MIA: Encyclopedia of Marxism: Glossary of Events
Congresses of Social Democracy
Second International Congress of Brussels, 1891
Representatives of the Social Democratic Party of Germany, the Belgian Worker’s Party, the Social Democratic Federation, the Legal Eight Hours League, along with many other delegates from sixteen countries convened at Brussels.
The main issues up for discussion were resolutions and clarifications on the conditions of membership to the International, international labour legislation and its future, the resolution of the ‘Jewish question’, the rights of women and the International’s position towards militarism and strikes. It also, rather more iconically, officially declared May 1st to be International Worker’s Day. May Day had previously been merely an unofficial worker’s holiday; the congress made it concrete. The importance of the need for an eight hour day was also stressed; this went on to become one of the International’s most significant policies.
The most important resolution made by this congress was arguably the perhaps anti-Semitic resolution made on the position of Jews within the proletarian movement. It was said by two representatives from France (Regnard and Argyriades) that many Jewish bankers were “great oppressors of labour” and this, to the Justice newspaper, betrayed some anti-Semitism in the congress:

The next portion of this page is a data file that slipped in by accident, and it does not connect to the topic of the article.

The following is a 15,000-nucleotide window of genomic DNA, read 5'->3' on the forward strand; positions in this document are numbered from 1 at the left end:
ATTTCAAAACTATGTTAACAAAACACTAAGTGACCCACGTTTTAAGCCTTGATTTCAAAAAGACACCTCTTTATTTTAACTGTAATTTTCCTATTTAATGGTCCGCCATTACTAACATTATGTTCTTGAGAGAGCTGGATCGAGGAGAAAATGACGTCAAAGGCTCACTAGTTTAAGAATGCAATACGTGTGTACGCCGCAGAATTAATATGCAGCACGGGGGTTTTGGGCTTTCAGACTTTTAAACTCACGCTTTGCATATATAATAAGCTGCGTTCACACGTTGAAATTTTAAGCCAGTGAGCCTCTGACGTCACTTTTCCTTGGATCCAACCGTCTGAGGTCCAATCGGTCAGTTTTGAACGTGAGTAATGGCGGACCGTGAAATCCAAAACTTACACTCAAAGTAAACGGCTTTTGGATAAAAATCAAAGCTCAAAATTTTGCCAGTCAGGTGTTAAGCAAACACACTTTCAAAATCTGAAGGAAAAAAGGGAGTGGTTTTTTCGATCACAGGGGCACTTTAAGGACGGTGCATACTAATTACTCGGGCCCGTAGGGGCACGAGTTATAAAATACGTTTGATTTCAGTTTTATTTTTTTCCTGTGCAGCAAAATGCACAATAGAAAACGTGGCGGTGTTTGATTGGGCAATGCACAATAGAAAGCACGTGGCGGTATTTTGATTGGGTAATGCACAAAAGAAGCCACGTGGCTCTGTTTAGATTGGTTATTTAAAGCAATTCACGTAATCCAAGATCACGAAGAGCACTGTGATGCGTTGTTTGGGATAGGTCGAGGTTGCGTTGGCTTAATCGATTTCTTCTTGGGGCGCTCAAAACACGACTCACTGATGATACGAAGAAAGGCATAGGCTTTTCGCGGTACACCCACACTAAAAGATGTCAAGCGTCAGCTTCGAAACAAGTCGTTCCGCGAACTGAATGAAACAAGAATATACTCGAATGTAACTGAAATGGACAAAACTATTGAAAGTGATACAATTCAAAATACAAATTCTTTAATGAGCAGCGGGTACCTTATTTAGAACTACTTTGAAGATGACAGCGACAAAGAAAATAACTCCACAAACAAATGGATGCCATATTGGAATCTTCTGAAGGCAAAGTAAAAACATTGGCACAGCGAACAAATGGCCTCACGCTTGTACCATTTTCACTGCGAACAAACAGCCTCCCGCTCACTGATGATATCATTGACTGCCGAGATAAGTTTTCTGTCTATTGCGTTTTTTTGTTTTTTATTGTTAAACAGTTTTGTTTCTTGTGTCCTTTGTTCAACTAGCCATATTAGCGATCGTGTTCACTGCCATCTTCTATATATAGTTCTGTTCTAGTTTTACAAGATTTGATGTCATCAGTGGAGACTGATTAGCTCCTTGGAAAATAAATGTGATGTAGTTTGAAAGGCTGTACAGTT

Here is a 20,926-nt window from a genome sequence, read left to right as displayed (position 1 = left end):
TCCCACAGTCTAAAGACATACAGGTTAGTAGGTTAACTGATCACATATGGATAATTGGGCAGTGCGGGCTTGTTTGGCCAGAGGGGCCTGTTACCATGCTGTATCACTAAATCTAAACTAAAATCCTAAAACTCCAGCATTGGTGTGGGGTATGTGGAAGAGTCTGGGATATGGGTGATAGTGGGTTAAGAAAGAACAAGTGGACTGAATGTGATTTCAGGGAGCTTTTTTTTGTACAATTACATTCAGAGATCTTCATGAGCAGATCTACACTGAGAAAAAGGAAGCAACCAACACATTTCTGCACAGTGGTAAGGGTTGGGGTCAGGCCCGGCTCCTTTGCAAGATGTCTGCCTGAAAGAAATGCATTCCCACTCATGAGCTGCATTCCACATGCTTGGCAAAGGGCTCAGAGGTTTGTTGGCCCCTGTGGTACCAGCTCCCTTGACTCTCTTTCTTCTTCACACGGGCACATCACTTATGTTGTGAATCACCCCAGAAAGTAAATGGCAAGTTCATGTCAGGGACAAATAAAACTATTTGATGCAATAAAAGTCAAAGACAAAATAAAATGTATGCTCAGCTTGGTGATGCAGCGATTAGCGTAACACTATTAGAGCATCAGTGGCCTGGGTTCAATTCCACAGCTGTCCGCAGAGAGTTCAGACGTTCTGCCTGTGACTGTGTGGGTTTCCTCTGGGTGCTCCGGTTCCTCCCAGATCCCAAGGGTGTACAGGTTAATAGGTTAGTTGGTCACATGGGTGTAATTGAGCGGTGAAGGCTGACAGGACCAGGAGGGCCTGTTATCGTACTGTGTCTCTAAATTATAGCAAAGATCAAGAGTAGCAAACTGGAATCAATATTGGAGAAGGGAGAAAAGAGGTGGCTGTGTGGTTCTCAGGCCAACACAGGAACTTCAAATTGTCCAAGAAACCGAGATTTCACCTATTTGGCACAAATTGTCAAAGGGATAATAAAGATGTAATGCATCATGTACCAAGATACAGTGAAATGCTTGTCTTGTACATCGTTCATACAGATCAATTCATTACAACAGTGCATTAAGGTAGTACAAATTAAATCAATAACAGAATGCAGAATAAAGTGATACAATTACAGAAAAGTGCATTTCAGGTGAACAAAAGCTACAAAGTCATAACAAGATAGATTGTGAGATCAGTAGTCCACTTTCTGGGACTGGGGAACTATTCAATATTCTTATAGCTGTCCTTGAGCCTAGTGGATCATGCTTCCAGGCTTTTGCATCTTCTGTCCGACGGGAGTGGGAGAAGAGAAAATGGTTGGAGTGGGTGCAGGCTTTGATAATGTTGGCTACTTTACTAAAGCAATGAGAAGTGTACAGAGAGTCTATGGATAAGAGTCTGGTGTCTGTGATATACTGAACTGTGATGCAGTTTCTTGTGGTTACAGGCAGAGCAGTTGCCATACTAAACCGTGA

“There appears to be a strong feeling against the Jews in the Congress” (22.8.1891).”
This is a slight change from the International’s previous resolution on the position of Jews in society, as before they were just ‘against anti-Semitism’, and now adopted a position ‘against philo-semitic tyranny’ as well. This phrase needs to be clarified; it does appear that the International was taking a somewhat dim view of the Jews, as it believed that there were a disproportionate number of Jews who were high up within the capitalist system. Although there is nothing to suggest that the representatives were neglecting the Jewish proletariat entirely, it does seem that they were placing less emphasis on supporting its struggle because of the religion’s supposed links with capitalism.
The fact that some of the most famous and influential communists of the time were Jewish, does seem to suggest that digging for anti-Semitism in this particular resolution of the Congress is a little tenuous. However, it does show that there was still some anti-Jewish prejudice even in the top ranks of the Second International in 1891.